Chinese and Russia Developing Much Stronger Cyber Ties
China and Russia have embraced parallel approaches toward the Internet and how governments should operate and govern the activities therein. Whether trying to influence norms of state behavior, promoting state sovereignty over their portions of the Internet, or signing bilateral agreements on cybersecurity, a collaboration between Beijing and Moscow rightly gives the West cause for concern. Stringent information control, unchecked cyber espionage and influence campaigns, and extensive surveillance are measures that have flourished under these two authoritarian regimes. As the world struggles to codify a state’s roles and activities in cyberspace, continued cooperation only risks to further ally two of the world’s foremost cyber powers. In turn, China and Russia solidify their joint position as a legitimate alternative to the Western preference to keep the Internet open, free, and, ostensibly, Western-influenced.
A noteworthy development in China-Russia cyber diplomacy occurred in May 2015 when the two governments signed a cybersecurity treaty that stressed a mutual non-aggression pact, as well as promoted their views on state cyber sovereignty. According to an unofficial translation, the treaty identified how information and communication technologies could be used to execute disruptive threats against a country’s stability and, more importantly, where and how the two could collaborate to mitigate these activities, including technical, legal, law enforcement, research, training, and information sharing engagement.
Such agreements are not in and of themselves noteworthy. Since national governments acknowledged the importance of the need to secure cyberspace, they have been developing national- and international-level cyber security strategies and entering into formal and informal agreements based on shared principles and aspirations. Two such notable engagements occurred in 2015 between China and the United States, and a separate agreement between members of the G20, in which stakeholders pledged not to engage in hacking for commercial advantage. It begs the question: with so many common goals, why can’t the global community create a universally accepted set of norms of behavior for states in cyberspace?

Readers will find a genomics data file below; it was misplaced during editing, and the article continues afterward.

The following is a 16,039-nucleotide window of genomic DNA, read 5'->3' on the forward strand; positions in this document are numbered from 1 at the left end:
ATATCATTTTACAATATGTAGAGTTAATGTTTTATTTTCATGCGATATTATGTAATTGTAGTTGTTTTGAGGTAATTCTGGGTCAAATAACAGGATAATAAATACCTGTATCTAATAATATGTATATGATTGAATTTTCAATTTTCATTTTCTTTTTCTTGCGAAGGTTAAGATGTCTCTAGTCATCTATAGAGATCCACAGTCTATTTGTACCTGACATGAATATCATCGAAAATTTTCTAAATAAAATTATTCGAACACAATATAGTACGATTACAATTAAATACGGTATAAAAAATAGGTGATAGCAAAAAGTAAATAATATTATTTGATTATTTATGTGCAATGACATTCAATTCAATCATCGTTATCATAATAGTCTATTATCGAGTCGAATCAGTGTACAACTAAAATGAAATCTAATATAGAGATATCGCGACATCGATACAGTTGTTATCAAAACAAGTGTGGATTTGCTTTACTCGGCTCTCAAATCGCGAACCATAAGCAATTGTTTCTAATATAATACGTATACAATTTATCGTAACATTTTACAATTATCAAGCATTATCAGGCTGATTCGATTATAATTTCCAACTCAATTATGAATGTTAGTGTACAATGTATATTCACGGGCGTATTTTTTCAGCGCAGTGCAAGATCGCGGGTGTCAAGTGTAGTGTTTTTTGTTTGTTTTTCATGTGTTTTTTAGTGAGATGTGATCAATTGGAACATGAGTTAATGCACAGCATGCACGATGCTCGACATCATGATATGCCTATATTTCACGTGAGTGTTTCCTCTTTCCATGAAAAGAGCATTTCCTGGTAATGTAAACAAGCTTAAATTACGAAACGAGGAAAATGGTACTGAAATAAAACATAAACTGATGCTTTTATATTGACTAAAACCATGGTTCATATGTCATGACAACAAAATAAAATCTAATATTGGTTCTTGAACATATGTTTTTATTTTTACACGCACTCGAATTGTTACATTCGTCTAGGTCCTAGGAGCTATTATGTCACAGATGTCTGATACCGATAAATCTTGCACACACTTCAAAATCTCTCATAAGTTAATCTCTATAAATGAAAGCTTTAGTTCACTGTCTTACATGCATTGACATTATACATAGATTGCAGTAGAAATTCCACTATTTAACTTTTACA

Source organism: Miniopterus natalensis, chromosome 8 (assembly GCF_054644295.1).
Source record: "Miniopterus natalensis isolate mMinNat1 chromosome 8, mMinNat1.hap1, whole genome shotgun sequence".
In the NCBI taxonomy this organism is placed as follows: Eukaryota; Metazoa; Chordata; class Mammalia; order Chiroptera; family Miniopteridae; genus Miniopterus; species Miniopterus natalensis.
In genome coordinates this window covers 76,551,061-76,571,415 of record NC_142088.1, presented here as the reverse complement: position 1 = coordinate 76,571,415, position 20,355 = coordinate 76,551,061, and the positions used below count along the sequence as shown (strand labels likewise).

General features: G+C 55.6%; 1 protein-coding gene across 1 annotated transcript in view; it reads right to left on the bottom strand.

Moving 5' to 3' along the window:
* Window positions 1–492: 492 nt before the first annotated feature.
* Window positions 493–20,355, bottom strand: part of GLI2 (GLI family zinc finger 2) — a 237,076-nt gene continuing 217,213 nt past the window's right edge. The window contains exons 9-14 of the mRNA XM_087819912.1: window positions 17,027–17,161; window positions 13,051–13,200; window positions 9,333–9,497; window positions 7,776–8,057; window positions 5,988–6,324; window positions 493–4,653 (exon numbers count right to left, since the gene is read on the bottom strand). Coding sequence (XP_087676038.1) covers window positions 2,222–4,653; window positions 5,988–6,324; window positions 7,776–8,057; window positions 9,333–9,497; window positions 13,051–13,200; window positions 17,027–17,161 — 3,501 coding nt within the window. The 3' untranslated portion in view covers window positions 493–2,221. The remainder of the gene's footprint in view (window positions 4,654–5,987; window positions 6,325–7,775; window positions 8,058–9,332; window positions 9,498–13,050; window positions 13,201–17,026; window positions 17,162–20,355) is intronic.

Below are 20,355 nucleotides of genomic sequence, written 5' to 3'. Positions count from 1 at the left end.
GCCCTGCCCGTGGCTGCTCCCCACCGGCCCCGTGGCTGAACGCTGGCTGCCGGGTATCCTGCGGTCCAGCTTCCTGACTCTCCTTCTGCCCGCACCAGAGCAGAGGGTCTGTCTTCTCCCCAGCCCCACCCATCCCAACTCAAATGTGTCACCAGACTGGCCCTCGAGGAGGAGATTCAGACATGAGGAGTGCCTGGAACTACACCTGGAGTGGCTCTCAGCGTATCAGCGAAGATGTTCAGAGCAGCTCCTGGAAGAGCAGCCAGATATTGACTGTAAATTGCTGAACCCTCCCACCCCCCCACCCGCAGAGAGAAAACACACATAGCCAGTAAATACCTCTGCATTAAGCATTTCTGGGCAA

As evidenced by the indictments levied against Chinese operators by the U.S. Department of Justice, mutual non-hacking agreements have turned out to be more aspirational than practical. Even Russia continues to be targeted by Chinese hackers, despite signing the treaty. In July 2015, one computer security company tracked a campaign with a nexus to China which targeted Russian telecoms and military organizations. In 2019, two other computer security companies authored a joint report revealing how Chinese hackers, active since 2016, had been allegedly hacking Russian organizations for several years to conduct political intelligence and industrial espionage. Such activities further underscore that some governments will continue to act in their own national interests regardless of any deal, signed or promised.
As international forums like the Open-Ended Working Group (OEWG) and the United Nations (UN) Group of Government Experts (GGE) fumble their way forward on norms, China and Russia have decided to move forward on their own. The 2015 cyber security treaty is not the first time Beijing and Moscow have collaborated. Their interest in pushing forward their views on the rights of governments to control their information space tracks back to 2011 and 2015 when Beijing and Moscow, as well as the governments of Kazakhstan, the Kyrgyz Republic, Tajikistan, and Uzbekistan proposed their international code of conduct for information security.
While these two efforts have not succeeded, there is some indication that China’s and Russia’s perseverance might be winning over other governments. In November 2019, the UN adopted an anti-cybercrime pact that would set up a working group to examine global cybercrime. The resolution was backed by China and Russia and against U.S. wishes, passing 88-54, with 34 abstentions. More disconcerting is the fact that the resolution risks giving legitimacy to the Internet sovereignty espoused by Beijing and Moscow.
In a time when hostile cyber activities have become their own pandemic with no foreseeable cure in sight, Internet sovereignty appears to be gaining traction as a way to mitigate these threats. Intellectual property theft, espionage, election meddling, fake news/misinformation, and audience influence afflict most countries in some form or the other. The longer international efforts fail to codify norms or demonstrate collaborative commitment to countering cyber threats and yield tangible results, the more apt governments are to focusing on what they can control – in this case, their own portions of the global Internet.
Governments wanting to preserve social and political stability in the face of weaponized information may seek to implement proactive measures to address the threats proliferating in cyberspace to include but not limited to stricter legislation, surveillance, and monitoring social media channels. However, each of these tactics run contrary to an open and free Internet. If the West is not careful, it will find itself losing ground on the issue of Internet sovereignty and risk losing the support of governments drawn to the China/Russia position simply through a lack of a viable alternative.